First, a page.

"How the U.S. should treat enemy combatants is a 'litmus test' for how strongly Judge Roberts believes in the principles of our Constitution," Brian J. Foley, a professor at Florida Coastal School of Law in Jacksonville, told IPS.
"This is not a partisan issue; this is an issue of how large and powerful we think our government should be in relation to our individual rights. It affects us all."
He added, "Every American should be concerned about finding out whether this Supreme Court nominee supports kangaroo courts and believes that a president can name anyone he likes an 'enemy combatant' and jail that person for the rest of his life."
Roberts was nominated by Pres. Bush on Jul. 19, shortly before Congress began its August recess. Confirmation hearings before the Senate Judiciary Committee are scheduled to begin on Sep. 6.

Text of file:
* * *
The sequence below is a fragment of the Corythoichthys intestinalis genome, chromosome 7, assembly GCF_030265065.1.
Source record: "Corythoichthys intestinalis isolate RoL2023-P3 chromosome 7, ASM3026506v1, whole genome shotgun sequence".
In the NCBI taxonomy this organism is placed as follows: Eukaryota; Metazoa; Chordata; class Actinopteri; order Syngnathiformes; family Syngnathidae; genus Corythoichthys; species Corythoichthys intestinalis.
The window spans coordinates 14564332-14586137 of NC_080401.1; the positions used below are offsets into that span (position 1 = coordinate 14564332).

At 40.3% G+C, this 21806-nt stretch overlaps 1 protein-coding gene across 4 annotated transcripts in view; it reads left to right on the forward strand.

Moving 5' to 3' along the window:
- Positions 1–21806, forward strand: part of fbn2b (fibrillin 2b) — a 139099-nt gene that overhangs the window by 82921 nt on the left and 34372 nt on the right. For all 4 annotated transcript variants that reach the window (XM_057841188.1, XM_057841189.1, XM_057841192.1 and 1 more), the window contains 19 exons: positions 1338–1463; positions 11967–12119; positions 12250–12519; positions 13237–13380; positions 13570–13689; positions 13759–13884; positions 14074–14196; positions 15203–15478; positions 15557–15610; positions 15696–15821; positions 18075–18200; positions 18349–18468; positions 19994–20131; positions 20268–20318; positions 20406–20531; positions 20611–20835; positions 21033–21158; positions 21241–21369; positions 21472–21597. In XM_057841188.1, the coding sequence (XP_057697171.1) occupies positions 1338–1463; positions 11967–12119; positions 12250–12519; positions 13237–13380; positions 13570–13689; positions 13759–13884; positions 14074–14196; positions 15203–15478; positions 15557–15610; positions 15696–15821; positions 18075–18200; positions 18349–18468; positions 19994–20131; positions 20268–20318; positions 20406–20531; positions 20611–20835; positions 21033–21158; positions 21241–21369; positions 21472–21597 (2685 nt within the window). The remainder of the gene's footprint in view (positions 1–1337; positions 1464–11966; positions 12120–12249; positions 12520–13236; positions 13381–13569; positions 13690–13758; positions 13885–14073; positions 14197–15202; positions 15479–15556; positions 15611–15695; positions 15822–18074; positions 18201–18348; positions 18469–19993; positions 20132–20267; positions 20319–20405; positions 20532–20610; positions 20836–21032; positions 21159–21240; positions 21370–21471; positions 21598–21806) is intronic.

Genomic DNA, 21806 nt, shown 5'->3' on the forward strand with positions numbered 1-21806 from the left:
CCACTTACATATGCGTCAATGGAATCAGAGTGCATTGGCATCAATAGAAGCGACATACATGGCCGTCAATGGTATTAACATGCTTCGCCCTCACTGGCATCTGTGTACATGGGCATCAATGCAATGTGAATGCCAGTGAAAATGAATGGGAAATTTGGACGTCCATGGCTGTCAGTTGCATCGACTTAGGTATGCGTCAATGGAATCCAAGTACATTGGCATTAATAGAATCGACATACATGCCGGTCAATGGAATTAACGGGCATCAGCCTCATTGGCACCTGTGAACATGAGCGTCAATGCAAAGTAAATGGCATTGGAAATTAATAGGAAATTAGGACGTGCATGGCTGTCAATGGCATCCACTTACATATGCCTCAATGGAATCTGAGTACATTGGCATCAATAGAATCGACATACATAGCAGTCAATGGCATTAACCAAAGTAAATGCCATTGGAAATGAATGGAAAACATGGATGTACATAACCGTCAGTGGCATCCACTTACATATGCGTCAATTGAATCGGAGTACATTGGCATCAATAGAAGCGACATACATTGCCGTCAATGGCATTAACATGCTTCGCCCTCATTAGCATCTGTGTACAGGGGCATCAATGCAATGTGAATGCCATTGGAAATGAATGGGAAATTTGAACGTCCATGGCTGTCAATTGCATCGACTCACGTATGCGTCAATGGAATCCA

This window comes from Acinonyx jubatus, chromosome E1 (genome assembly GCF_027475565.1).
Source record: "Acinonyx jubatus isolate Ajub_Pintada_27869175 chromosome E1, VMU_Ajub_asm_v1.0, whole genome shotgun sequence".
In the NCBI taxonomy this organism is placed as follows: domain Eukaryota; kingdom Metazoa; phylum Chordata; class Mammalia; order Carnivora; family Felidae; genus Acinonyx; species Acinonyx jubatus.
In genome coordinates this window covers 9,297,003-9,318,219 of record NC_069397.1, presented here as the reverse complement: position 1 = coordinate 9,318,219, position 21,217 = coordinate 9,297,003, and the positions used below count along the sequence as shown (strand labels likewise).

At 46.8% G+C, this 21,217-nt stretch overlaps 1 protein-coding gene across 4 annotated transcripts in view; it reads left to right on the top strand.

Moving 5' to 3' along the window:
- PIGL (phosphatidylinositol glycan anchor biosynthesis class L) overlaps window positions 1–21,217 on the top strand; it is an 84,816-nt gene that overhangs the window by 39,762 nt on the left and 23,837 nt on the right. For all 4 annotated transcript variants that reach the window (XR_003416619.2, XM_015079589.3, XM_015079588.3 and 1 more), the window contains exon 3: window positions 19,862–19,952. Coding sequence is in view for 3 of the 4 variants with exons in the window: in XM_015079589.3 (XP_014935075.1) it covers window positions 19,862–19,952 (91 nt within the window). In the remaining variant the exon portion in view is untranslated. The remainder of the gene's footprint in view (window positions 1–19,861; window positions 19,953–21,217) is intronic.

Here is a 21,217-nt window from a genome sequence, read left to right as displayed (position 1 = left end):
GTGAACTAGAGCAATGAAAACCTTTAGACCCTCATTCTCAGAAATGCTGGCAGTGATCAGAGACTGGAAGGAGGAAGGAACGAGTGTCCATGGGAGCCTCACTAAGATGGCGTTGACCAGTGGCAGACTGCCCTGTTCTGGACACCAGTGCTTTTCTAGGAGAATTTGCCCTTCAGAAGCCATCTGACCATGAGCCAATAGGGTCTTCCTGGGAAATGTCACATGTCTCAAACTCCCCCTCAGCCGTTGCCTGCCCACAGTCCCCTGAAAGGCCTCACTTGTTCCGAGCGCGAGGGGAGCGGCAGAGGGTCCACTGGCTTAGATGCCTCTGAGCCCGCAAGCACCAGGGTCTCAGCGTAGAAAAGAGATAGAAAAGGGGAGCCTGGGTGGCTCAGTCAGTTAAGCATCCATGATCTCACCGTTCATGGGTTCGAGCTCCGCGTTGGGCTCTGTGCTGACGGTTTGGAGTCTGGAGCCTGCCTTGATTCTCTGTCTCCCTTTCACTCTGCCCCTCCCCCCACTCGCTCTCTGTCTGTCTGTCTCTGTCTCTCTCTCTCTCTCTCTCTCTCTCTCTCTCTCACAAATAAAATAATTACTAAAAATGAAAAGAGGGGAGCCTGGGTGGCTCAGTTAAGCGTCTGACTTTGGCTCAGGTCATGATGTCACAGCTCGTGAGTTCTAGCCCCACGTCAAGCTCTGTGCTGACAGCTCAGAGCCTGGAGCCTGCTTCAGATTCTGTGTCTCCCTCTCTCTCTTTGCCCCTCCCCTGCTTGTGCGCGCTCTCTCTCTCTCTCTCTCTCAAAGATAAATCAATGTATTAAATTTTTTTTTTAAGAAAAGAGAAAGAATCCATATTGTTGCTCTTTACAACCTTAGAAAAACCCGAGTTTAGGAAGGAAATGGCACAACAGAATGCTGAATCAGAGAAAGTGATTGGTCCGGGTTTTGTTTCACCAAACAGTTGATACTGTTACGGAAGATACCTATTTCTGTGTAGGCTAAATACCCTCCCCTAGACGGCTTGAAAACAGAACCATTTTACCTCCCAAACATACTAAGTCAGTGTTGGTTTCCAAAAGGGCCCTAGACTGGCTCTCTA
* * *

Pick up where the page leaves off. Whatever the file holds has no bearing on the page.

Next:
Roberts has served on the U.S. Court of Appeals for the District of Columbia Circuit since 2003. As a government lawyer and in private law practice, he argued 39 cases before the Supreme Court. If confirmed by the full Senate, he would be the Supreme Court's youngest member at age 50.
A Harvard Law School graduate, Roberts clerked for Chief Justice William Rehnquist in 1980-81 and has held positions in the Ronald Reagan and George H.W. Bush administrations.
He would be replacing Justice Sandra Day O'Connor, the first woman to sit on the Supreme Court, who announced she would retire when her replacement was confirmed. O'Connor is described as a "pragmatic conservative", whose votes in many cases often constituted the "five" in 5-4 court decisions.
Since the president's nomination, liberal and conservative advocacy groups have burned the midnight oil analysing Robert's relatively thin paper trail to find opinions and points of view favorable to their respective causes.